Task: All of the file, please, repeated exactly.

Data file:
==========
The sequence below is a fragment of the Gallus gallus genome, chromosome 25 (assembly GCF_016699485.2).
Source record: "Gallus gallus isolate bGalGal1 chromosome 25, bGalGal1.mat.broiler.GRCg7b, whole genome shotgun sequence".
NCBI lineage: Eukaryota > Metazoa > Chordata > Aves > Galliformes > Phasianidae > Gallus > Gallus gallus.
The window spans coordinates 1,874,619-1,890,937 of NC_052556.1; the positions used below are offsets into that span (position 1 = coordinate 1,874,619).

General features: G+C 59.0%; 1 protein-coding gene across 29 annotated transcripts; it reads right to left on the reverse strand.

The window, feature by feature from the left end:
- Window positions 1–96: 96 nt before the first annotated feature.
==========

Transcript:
The sequence below is a fragment of the Gallus gallus genome, chromosome 25 (assembly GCF_016699485.2).
Source record: "Gallus gallus isolate bGalGal1 chromosome 25, bGalGal1.mat.broiler.GRCg7b, whole genome shotgun sequence".
NCBI lineage: Eukaryota > Metazoa > Chordata > Aves > Galliformes > Phasianidae > Gallus > Gallus gallus.
The window spans coordinates 1,874,619-1,890,937 of NC_052556.1; the positions used below are offsets into that span (position 1 = coordinate 1,874,619).

General features: G+C 59.0%; 1 protein-coding gene across 29 annotated transcripts; it reads right to left on the reverse strand.

The window, feature by feature from the left end:
- Window positions 1–96: 96 nt before the first annotated feature.